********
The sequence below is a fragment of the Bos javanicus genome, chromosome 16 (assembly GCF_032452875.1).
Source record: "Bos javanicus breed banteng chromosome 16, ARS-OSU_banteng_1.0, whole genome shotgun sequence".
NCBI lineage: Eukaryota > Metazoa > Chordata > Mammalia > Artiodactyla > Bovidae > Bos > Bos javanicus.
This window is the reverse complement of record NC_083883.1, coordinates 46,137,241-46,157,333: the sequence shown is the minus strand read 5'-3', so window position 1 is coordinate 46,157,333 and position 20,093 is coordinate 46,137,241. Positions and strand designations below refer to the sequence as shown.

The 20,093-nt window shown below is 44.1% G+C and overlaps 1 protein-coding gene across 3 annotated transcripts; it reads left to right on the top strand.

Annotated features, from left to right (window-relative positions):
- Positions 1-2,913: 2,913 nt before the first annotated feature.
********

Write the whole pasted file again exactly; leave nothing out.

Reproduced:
The sequence below is a fragment of the Bos javanicus genome, chromosome 16 (assembly GCF_032452875.1).
Source record: "Bos javanicus breed banteng chromosome 16, ARS-OSU_banteng_1.0, whole genome shotgun sequence".
NCBI lineage: Eukaryota > Metazoa > Chordata > Mammalia > Artiodactyla > Bovidae > Bos > Bos javanicus.
This window is the reverse complement of record NC_083883.1, coordinates 46,137,241-46,157,333: the sequence shown is the minus strand read 5'-3', so window position 1 is coordinate 46,157,333 and position 20,093 is coordinate 46,137,241. Positions and strand designations below refer to the sequence as shown.

The 20,093-nt window shown below is 44.1% G+C and overlaps 1 protein-coding gene across 3 annotated transcripts; it reads left to right on the top strand.

Annotated features, from left to right (window-relative positions):
- Positions 1-2,913: 2,913 nt before the first annotated feature.